The University of Aberdeen will help mark today's (August 4) centenary of the outbreak of World War I with the launch of a new online educational resource which is free and open to all.
Nutrition and War is the name of the programme which gives an insight to the importance of nutrition to the individual soldier, to armies, and to entire civilian populations during times of conflict
The course opens in the early 19th Century with the Peninsular War and examines subsequent conflicts throughout the 19th Century, ending with a study of the Great War, which began 100 years ago, on August 4, 1914.
Nutrition and War outlines just how important food provision was in determining the outcomes of war, and how it was also used as a weapon in war, when attempts were made to deprive not just soldiers, but whole countries, of essential foodstuffs. It uses videos, lectures, imagery, poems and music.
Professor Steve Heys, Professor of Surgical Oncology at the University of Aberdeen, and Tom Scotland, retired orthopaedic surgeon, have developed the programme, aimed at anyone with an interest in wartime conflict, and in understanding just how important food was, and is, in warfare.
Both men have an extensive knowledge of the Great War and have published three books about aspects of military medicine and surgery through these times, in particular the Great War, where the foundations of modern day surgical practice were laid.
Mr Scotland, honorary lecturer at the University, who presents Nutrition and War, said: “It’s particularly pertinent that the University is offering Nutrition and War as an educational resource to the public because of the University’s long standing support of the armed forces.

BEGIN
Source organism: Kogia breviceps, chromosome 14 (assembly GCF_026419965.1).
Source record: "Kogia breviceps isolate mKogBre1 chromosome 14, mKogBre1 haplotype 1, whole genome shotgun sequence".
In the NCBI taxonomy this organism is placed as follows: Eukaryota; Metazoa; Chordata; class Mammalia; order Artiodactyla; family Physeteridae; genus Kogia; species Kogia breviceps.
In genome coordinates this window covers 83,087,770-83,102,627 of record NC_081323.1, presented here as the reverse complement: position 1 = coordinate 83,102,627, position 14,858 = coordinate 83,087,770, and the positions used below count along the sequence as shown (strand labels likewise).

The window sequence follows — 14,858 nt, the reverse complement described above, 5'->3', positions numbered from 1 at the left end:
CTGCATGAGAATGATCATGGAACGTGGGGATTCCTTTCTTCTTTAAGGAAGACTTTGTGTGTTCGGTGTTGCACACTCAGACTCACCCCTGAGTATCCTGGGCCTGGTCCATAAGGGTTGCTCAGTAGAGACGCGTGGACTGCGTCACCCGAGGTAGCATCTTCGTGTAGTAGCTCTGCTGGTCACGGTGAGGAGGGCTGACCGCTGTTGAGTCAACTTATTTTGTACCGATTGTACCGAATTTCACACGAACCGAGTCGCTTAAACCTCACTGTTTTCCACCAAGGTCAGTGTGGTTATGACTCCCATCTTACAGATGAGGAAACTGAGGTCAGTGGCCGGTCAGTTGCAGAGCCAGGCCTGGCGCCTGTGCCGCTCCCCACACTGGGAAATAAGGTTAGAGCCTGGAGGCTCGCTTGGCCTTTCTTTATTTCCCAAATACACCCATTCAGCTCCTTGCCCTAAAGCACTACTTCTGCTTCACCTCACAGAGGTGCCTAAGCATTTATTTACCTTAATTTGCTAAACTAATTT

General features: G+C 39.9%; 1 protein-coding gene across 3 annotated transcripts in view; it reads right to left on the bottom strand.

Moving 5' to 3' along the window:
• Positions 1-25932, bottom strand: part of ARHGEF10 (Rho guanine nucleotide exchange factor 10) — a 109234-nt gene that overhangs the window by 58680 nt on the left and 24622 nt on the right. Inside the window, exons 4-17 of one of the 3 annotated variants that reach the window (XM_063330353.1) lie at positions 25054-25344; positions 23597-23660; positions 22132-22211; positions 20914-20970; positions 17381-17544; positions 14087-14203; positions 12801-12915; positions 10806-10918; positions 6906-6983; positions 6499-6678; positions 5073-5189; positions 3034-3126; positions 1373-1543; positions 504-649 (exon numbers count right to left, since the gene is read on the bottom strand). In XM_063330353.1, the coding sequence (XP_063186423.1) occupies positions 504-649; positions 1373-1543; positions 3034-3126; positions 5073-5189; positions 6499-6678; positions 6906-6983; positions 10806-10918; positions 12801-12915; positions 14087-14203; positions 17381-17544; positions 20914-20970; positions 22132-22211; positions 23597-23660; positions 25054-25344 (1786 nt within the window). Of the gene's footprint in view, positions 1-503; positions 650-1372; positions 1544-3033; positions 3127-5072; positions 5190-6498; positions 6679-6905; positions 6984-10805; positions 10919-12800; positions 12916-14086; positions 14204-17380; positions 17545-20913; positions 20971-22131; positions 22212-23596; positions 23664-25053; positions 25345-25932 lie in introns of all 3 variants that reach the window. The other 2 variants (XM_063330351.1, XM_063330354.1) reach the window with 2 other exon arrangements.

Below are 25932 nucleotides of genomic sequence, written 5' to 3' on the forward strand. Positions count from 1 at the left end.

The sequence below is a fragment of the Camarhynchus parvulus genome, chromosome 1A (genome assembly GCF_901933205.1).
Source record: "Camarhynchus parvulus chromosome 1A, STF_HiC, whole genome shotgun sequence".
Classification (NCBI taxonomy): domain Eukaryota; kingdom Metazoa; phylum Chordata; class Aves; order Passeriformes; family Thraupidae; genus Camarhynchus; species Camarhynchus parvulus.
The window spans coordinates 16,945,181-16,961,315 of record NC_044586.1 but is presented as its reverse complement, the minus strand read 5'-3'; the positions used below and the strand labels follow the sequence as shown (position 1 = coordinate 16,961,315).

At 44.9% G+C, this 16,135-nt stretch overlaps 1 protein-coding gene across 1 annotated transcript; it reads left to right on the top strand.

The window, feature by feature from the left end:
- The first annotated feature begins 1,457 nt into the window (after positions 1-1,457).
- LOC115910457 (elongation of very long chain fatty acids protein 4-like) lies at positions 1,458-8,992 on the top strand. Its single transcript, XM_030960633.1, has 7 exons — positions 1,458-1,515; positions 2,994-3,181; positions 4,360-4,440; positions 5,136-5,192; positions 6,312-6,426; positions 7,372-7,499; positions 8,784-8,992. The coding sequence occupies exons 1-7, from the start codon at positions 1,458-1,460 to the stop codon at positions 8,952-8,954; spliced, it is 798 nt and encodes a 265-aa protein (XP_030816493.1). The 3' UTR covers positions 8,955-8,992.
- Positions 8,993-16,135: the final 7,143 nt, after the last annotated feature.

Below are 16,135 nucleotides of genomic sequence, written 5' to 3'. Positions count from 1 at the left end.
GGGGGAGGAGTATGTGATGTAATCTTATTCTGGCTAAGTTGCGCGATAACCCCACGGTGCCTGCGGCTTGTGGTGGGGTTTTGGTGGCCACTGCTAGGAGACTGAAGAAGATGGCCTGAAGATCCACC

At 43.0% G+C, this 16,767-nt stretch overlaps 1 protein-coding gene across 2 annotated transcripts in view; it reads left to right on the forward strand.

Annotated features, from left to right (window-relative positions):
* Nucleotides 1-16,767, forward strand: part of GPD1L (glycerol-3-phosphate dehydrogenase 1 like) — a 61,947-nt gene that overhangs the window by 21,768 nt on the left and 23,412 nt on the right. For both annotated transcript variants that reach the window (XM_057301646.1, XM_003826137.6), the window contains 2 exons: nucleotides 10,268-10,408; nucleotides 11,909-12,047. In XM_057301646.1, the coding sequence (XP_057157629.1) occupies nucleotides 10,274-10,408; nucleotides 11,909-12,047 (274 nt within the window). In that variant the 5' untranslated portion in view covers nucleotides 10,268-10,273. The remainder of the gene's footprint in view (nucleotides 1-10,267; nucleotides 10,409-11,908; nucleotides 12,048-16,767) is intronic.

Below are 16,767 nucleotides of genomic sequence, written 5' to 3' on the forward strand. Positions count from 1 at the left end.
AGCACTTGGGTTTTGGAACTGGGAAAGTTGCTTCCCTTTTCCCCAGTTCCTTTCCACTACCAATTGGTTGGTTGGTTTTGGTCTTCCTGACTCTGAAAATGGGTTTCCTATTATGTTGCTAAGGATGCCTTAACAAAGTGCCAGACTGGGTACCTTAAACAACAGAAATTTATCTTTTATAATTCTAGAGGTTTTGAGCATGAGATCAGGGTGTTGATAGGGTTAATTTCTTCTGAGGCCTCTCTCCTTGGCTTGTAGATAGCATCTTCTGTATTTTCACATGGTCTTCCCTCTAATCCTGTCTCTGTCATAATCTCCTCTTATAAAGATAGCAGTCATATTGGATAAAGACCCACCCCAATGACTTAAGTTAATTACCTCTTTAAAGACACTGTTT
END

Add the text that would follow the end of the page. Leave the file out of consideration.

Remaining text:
“Aberdeen was the only University in Great Britain to have its own company of soldiers called ‘U Company’, the 4th Battalion of the Gordon Highlanders. They were involved in the Great War. Sadly U Company was wiped out on 25th September 1915 when they were involved in an action in the Ypres Salient in Belgium, which was a diversion for the main battle taking place at Loos in France where more than 36,000 Scottish soldiers were involved on that terrible day."
Professor Heys, whose bagpipe playing gives an evocative backdrop to the course, added: “Lord Boyd Orr, founding director of the University’s Rowett Institute of Nutrition and Health, was the first scientist to show a link between poverty, poor diet and poor health. He was decorated for his Great War service where he saw at first hand the poor health and physique of many of the army conscripts. His research also helped formulate food rationing during World War II, and of course, the Rowett is renowned internationally for its nutrition research it conducts today.”
As well providing a study on wartime nutrition, Professor Heys and Mr Scotland, say Nutrition and War is a tribute to all those who made the ultimate sacrifice in the ‘war to end all wars’, and also to the many who survived and whose lives were irrevocably damaged by the war.
Nutrition and War has taken around a year to produce and has been designed for the general public. It is free and available to all.
- The University is also commemorating the Great War with a series of events, exhibitions, digital archives and memorials and activities and activities that are free, open to all. The programme has been coordinated and overseen by the Public Engagement with Research Team.